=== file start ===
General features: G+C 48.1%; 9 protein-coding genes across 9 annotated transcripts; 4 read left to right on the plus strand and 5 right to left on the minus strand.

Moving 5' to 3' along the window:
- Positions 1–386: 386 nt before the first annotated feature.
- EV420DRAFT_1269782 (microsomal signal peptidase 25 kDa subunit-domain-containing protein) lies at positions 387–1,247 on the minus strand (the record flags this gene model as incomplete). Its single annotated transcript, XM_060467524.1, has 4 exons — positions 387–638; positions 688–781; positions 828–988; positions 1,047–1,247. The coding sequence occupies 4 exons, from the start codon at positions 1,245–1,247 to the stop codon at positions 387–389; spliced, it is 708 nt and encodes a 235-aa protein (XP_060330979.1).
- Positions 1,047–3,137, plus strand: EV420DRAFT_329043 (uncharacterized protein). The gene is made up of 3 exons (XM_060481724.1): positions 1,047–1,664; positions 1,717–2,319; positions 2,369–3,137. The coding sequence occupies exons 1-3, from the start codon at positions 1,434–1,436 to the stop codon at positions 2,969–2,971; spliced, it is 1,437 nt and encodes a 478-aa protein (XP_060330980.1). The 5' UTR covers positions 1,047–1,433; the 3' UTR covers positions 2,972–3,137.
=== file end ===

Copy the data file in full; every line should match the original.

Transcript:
General features: G+C 48.1%; 9 protein-coding genes across 9 annotated transcripts; 4 read left to right on the plus strand and 5 right to left on the minus strand.

Moving 5' to 3' along the window:
- Positions 1–386: 386 nt before the first annotated feature.
- EV420DRAFT_1269782 (microsomal signal peptidase 25 kDa subunit-domain-containing protein) lies at positions 387–1,247 on the minus strand (the record flags this gene model as incomplete). Its single annotated transcript, XM_060467524.1, has 4 exons — positions 387–638; positions 688–781; positions 828–988; positions 1,047–1,247. The coding sequence occupies 4 exons, from the start codon at positions 1,245–1,247 to the stop codon at positions 387–389; spliced, it is 708 nt and encodes a 235-aa protein (XP_060330979.1).
- Positions 1,047–3,137, plus strand: EV420DRAFT_329043 (uncharacterized protein). The gene is made up of 3 exons (XM_060481724.1): positions 1,047–1,664; positions 1,717–2,319; positions 2,369–3,137. The coding sequence occupies exons 1-3, from the start codon at positions 1,434–1,436 to the stop codon at positions 2,969–2,971; spliced, it is 1,437 nt and encodes a 478-aa protein (XP_060330980.1). The 5' UTR covers positions 1,047–1,433; the 3' UTR covers positions 2,972–3,137.